* Only use proven, safe and humane population management tools. It does not allow for any existing sterilization surgeries on wild mares, which RTF has opposed as unproven, costly and inhumane.
These would not be small results for wild horses if Congress signs off on funding for 2020.
We worked with scientists and an economist to model varied scenarios that could lead to a sustainable management plan, replacing never-ending roundups, warehousing, unrestricted sales and the looming threat of the mass killing of captured wild horses.
Without real population control, wild horse populations have of course increased and, with them, the conflict over range use. In 2018, 11,472 wild horses and burros were removed.
The estimated population on the range is now more than 80,000 wild horses and burros. Off-range, more than 50,000 wild horses live in holding facilities or on leased pastures. BLM’s “Appropriate Management Level” is set at 26,690, a number that RTF feels is low and arbitrarily set. Nonetheless, BLM is mandated to maintain the public lands for multiple uses, and, under that legal landscape, the agency has determined that management of wild horses are necessary in most Herd Management Areas.
We were disheartened to learn what the data modeling revealed. It will take the removal of a larger number of horses the first few years, especially from some of the most heavily populated ranges. This would need to be done along with a robust fertility control program for the mares left on the range if we want roundups to be replaced by humane on-the-range management. This is a path towards truly protecting the horses and burros on the range.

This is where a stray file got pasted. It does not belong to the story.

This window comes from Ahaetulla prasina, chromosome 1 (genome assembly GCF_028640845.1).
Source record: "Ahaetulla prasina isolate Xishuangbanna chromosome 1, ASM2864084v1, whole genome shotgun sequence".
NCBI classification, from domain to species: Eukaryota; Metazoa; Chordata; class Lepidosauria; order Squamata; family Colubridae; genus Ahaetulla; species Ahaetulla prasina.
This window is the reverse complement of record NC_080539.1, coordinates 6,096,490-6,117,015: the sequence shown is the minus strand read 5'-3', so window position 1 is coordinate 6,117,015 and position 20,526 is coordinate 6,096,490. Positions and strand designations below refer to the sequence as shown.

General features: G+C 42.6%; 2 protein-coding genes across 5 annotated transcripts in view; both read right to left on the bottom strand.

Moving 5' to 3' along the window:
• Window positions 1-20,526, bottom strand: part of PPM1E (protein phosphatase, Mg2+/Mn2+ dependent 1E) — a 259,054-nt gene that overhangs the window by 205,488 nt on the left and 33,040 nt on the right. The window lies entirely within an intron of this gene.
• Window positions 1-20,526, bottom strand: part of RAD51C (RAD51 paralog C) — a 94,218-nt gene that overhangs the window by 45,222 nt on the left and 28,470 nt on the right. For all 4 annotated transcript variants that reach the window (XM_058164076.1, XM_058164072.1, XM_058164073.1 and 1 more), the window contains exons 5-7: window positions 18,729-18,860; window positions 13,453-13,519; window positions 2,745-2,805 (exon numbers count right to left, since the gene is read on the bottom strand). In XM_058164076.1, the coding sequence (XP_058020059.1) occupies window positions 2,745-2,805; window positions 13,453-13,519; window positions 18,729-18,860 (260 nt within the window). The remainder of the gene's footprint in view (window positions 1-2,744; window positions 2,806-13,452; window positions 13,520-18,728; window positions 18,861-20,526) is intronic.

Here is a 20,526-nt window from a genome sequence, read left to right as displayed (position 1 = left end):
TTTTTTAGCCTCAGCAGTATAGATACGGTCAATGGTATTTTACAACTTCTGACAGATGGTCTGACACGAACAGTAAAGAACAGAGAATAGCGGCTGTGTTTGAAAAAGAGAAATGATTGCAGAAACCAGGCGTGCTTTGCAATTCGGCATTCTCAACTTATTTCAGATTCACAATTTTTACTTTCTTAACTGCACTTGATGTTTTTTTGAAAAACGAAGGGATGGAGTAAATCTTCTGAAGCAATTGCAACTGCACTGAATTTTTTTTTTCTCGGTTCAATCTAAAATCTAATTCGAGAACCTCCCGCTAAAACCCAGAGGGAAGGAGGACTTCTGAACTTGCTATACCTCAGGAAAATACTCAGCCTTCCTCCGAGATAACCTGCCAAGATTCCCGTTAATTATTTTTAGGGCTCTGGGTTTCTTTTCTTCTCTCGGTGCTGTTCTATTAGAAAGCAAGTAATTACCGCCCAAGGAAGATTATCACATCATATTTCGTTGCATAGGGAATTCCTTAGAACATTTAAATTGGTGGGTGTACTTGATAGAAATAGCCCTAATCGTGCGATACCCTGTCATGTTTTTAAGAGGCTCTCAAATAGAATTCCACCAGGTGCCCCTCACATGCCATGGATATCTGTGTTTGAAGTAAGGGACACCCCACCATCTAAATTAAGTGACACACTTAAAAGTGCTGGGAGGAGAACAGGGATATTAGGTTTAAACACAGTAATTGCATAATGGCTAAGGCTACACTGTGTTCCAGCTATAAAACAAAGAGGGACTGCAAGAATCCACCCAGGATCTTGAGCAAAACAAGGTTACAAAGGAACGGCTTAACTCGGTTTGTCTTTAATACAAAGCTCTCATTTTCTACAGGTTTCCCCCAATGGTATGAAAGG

It is difficult to accept, especially for those of us desperately trying to stop roundups. We share your concerns, but it will be worse if action is not taken now. We asked ourselves many questions during this process. What would happen if we walked away from the table? What will happen to the horses that will continue to be removed from the range? What will it really take to do away with roundups?
We decided it was more important to be at the table and fight against inhumane sterilization methods, mass killing of healthy horses, and unrestricted sales which would result in tens of thousands of wild horses being trucked to slaughter.
For years, advocates have campaigned for fertility control to end roundups. If the goal is to have wild horses and burros managed on their rightful ranges and reduce pressure for lethal solutions, this is what it will take according to recent data modeling.
This is the beginning of a dialogue between diverse stakeholders. For it to continue, we need to work together. If not, who will suffer? The horses will–because we continue to fail them over our own inability to work together.
Those who know us or have visited our sanctuaries know our hearts have always been, and will always be, with America’s wild horses and burros. We accept the responsibility of these difficult realities so that wild horses and burros can find sanctuary on America’s rangelands.
Our hearts will not waiver. We hope you will join us as we continue to fight for the horses.
With respect and appreciation,